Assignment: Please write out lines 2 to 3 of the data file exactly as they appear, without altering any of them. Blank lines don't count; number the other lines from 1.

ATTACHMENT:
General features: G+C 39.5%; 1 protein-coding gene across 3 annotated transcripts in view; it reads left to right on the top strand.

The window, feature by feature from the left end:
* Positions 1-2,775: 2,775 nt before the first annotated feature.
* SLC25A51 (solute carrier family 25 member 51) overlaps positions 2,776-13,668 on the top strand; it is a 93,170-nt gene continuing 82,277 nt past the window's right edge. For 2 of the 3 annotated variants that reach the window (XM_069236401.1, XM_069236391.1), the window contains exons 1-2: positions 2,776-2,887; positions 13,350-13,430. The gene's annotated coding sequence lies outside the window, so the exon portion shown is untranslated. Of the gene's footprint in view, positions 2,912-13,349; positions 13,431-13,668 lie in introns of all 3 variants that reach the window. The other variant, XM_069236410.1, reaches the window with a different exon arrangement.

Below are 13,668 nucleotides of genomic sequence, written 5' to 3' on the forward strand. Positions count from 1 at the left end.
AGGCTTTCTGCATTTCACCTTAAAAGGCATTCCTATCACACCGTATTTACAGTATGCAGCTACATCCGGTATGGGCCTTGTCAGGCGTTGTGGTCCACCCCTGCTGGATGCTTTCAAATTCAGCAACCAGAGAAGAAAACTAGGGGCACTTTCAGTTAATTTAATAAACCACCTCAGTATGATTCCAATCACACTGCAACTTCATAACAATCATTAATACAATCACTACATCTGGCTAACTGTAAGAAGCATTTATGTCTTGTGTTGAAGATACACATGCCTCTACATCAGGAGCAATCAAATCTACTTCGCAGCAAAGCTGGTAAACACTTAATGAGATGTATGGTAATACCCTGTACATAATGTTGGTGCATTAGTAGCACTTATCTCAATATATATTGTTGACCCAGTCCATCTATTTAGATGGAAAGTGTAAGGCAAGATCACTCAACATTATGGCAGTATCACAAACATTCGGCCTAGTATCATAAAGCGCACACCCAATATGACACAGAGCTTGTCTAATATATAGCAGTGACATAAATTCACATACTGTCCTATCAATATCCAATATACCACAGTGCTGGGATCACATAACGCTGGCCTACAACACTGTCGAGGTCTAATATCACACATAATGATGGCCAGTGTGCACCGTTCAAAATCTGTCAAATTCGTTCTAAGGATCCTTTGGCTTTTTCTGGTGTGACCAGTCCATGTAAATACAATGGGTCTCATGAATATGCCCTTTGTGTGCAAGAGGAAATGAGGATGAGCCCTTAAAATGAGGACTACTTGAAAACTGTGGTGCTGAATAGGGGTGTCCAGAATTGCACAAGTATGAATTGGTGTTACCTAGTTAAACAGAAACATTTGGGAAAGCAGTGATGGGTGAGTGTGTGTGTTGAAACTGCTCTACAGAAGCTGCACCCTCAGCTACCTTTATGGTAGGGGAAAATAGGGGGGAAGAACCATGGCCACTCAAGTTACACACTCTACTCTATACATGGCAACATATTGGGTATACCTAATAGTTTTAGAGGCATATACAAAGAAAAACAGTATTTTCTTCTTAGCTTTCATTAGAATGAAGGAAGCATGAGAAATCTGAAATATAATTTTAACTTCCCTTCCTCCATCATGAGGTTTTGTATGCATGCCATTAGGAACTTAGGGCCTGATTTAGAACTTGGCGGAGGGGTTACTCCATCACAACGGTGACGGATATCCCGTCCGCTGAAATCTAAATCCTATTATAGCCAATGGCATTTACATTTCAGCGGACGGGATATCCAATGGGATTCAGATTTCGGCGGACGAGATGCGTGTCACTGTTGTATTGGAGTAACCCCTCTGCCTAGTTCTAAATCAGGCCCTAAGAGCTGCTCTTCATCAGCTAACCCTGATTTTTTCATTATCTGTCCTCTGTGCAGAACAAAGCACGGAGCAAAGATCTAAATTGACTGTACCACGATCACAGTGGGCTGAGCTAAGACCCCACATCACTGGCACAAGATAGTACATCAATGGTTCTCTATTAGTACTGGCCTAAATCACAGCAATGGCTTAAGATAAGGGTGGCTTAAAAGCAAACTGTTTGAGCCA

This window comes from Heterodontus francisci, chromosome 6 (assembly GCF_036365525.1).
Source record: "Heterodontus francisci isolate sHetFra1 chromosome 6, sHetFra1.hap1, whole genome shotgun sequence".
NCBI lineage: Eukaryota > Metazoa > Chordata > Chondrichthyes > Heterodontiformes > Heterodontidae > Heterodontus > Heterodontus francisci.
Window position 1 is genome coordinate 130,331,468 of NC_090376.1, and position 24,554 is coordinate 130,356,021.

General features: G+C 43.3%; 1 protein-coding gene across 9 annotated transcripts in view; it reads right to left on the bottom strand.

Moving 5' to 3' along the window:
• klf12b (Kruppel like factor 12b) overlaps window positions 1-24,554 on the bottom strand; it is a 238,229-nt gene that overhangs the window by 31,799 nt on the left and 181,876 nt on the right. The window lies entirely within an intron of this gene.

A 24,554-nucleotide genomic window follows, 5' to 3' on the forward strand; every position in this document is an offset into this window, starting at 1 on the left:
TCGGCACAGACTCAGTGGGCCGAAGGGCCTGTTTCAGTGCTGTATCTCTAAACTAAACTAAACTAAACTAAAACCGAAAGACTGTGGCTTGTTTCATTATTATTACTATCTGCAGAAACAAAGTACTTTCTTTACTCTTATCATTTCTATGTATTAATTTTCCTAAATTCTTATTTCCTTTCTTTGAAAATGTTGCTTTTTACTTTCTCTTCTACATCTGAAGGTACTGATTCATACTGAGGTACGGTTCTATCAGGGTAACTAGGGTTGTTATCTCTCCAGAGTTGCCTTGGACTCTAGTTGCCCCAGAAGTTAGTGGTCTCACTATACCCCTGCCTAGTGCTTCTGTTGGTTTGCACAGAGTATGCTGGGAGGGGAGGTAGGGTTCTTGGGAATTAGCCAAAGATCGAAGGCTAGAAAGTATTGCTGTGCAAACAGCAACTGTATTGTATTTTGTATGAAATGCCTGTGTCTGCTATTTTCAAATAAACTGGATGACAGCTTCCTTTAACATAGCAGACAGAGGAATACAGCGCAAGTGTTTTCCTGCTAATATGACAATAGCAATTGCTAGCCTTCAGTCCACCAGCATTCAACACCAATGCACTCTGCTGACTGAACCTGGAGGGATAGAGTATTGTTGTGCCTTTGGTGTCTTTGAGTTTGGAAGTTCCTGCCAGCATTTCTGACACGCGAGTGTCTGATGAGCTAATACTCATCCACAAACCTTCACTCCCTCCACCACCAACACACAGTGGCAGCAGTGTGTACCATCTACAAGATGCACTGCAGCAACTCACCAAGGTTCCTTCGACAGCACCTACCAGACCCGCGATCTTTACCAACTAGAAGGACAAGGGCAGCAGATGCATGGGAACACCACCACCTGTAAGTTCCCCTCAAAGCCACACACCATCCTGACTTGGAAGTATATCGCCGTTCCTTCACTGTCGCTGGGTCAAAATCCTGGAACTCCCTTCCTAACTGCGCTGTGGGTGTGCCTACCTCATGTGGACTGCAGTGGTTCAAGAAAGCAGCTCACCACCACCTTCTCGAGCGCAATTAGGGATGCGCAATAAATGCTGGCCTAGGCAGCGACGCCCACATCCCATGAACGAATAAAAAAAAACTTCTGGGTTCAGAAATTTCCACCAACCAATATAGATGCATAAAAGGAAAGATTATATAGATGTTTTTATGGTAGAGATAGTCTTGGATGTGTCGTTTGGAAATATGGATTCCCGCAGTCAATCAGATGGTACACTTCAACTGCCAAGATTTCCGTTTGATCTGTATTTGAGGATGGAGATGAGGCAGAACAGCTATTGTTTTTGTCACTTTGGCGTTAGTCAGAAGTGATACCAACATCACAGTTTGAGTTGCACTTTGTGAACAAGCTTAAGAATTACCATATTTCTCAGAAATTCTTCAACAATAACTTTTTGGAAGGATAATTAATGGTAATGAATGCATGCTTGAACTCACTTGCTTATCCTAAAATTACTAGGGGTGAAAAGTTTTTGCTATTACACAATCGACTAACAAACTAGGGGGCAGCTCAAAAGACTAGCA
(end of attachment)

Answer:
The window, feature by feature from the left end:
* Positions 1-2,775: 2,775 nt before the first annotated feature.